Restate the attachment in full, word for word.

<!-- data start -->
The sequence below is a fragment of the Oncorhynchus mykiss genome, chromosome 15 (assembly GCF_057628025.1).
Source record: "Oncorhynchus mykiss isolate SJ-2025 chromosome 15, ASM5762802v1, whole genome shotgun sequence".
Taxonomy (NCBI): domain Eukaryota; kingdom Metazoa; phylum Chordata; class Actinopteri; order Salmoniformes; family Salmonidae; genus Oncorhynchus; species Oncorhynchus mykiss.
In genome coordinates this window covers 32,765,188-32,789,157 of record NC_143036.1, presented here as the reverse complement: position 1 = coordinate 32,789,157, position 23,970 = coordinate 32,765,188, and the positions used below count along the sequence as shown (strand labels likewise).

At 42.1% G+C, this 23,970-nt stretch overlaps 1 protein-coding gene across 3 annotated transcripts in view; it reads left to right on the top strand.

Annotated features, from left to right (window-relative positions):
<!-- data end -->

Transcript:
The sequence below is a fragment of the Oncorhynchus mykiss genome, chromosome 15 (assembly GCF_057628025.1).
Source record: "Oncorhynchus mykiss isolate SJ-2025 chromosome 15, ASM5762802v1, whole genome shotgun sequence".
Taxonomy (NCBI): domain Eukaryota; kingdom Metazoa; phylum Chordata; class Actinopteri; order Salmoniformes; family Salmonidae; genus Oncorhynchus; species Oncorhynchus mykiss.
In genome coordinates this window covers 32,765,188-32,789,157 of record NC_143036.1, presented here as the reverse complement: position 1 = coordinate 32,789,157, position 23,970 = coordinate 32,765,188, and the positions used below count along the sequence as shown (strand labels likewise).

At 42.1% G+C, this 23,970-nt stretch overlaps 1 protein-coding gene across 3 annotated transcripts in view; it reads left to right on the top strand.

Annotated features, from left to right (window-relative positions):